How Good Are you at Accepting Help?
Isn’t it interesting that some of us don’t like to ask for or accept help and support? Not everyone of course and it can be quite challenging when some people can’t seem to stop asking for help, even when they might not need it – but that’s for another Neighbourgood News item. Right now, I want to think about reluctance or refusal to accept help and the kind of problems it might lead to.
Are You a Difficult Patient?
Well I am not really talking about Manflu here even though I have experienced it myself and think that the most trustworthy cure is plenty of TLC! But what are you like at asking for help? Do you feel that you should manage things yourself or perhaps that you are not deserving enough? Maybe you think you are a burden to others or perhaps, that you don’t want other people knowing your business and that you will be thought of as weak in some way. These feelings in my experience, are not uncommon.
Back to the Manflu thing for a moment now and this idea that others might think badly of us. We worry that people might think we are weak, needy or burdensome but these things are most likely fantasy. This isn’t to say that there is no discrimination out there and that this can include these negative attitudes towards disability, but I would suggest that the people close to us or providing support and care are not likely to think that way and equally, any professional care should be offered and provided without fear of discrimination.
These are complicated things to write and think about and I am sure we will visit the topic of discrimination again. For now, I am only thinking about our own view of our own needs and questioning how we might think about ourselves. If you for any reason, think you don’t need help, it might be hard to help you!
Difficult Patient is Difficult to Help
When in need of help and support it is not a bad idea to think about exactly what you think you do and do not need. Whoever it is providing help, whether it is a doctor, social worker, personal carer or family member, they need to know and to work out with you, exactly what they are needed. If you are sure about what you need, you can explain that to those who need to know. This could also include working out what other things might be useful and even how long the help might be required. If you still think you need help but find it difficult to ask for it, then tell people that as well.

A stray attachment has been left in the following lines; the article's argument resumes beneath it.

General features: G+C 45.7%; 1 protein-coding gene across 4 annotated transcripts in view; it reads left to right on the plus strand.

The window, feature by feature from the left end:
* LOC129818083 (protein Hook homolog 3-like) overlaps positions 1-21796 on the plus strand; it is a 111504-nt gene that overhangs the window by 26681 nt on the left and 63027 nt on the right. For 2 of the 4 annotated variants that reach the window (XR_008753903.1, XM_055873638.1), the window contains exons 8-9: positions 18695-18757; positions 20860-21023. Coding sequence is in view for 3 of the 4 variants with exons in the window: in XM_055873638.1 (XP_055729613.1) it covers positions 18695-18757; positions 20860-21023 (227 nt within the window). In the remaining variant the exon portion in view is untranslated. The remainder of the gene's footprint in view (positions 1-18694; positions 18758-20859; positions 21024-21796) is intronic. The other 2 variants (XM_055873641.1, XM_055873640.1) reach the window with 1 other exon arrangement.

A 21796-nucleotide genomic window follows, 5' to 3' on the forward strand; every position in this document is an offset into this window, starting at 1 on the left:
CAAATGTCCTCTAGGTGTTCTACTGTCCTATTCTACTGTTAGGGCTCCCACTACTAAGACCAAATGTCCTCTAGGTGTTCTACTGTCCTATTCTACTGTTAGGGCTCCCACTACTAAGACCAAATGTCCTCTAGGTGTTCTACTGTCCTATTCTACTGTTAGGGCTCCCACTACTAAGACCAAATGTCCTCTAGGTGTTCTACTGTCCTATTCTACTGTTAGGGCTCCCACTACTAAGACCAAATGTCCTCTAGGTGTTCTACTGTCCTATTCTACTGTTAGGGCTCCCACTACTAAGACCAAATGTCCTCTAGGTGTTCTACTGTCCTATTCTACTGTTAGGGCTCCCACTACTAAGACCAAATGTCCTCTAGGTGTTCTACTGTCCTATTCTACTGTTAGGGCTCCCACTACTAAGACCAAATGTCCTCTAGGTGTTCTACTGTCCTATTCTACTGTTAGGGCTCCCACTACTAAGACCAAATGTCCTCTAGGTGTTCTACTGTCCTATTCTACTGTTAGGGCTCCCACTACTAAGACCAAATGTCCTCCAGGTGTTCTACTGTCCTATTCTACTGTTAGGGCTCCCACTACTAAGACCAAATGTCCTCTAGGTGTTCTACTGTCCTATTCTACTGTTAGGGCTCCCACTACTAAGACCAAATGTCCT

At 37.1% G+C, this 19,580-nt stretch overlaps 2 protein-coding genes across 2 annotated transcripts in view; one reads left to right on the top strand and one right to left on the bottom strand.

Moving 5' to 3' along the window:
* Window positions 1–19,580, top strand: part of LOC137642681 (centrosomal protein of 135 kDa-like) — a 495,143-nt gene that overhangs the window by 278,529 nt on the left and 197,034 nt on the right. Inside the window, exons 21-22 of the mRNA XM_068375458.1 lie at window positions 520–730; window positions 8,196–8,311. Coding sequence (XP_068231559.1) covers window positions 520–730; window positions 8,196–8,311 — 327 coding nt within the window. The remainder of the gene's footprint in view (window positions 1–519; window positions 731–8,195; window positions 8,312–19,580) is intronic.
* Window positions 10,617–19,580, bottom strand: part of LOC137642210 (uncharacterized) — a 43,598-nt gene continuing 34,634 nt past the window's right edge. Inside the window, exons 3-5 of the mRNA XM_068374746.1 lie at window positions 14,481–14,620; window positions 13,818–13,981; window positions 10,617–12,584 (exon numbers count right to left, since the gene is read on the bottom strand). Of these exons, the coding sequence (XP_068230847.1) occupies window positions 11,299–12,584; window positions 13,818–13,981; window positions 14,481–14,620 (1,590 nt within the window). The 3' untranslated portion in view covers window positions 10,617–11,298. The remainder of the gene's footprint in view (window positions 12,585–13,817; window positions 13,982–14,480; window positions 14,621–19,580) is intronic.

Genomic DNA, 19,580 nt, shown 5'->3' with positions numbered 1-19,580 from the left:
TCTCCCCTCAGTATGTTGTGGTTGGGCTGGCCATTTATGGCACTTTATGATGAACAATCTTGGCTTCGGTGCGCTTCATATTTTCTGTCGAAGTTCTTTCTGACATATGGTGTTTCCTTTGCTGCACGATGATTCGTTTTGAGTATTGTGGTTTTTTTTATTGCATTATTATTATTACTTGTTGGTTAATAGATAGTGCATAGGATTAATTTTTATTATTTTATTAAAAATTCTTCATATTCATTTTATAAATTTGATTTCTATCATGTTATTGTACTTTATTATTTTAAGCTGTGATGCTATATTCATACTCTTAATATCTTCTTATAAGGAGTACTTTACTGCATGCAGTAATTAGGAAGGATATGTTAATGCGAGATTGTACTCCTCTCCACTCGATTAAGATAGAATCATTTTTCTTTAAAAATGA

Let’s say for example, you have trouble remembering important things like taking medication of paying bills. You might think that a solution would be for another person to do those things for you but there are plenty of things you could try to prevent that. Simple things could be using a diary kept in your home, or having a small notice board in your kitchen. If you find it difficult to keep those things up together yourself then maybe another person could help you plan every couple of weeks.
The Perfect Patient
I wonder if at times we think that the perfect patient, if there is such a thing, is the person who always does as they are told and never questions advice. I prefer to see the ideal being a person who can be helped and supported. When carers think that a person is impossible to help and needs help, things can get tricky. People can be reluctant for all kinds of reasons but the last thing you need is to be labelled the Difficult Patient. Problems come when those who need help actively resist help. This can lead to their problems getting worse and for people to try harder help which in turn, can lead to tension.
How do You Feel?
In particular, how do you feel about the idea of the difficult patient? Do you try to help people who find it difficult to accept support or maybe you need help and don’t want it. Share your thoughts through the comments here.